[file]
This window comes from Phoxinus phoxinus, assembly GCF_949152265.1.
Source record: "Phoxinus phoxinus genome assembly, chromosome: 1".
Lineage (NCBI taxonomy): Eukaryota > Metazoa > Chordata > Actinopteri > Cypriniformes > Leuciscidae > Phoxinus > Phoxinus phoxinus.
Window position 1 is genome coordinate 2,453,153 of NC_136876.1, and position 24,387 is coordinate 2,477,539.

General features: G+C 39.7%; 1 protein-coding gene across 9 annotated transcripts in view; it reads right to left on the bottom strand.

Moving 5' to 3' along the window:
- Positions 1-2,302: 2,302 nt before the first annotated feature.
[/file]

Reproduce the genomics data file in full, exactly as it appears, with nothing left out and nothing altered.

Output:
This window comes from Phoxinus phoxinus, assembly GCF_949152265.1.
Source record: "Phoxinus phoxinus genome assembly, chromosome: 1".
Lineage (NCBI taxonomy): Eukaryota > Metazoa > Chordata > Actinopteri > Cypriniformes > Leuciscidae > Phoxinus > Phoxinus phoxinus.
Window position 1 is genome coordinate 2,453,153 of NC_136876.1, and position 24,387 is coordinate 2,477,539.

General features: G+C 39.7%; 1 protein-coding gene across 9 annotated transcripts in view; it reads right to left on the bottom strand.

Moving 5' to 3' along the window:
- Positions 1-2,302: 2,302 nt before the first annotated feature.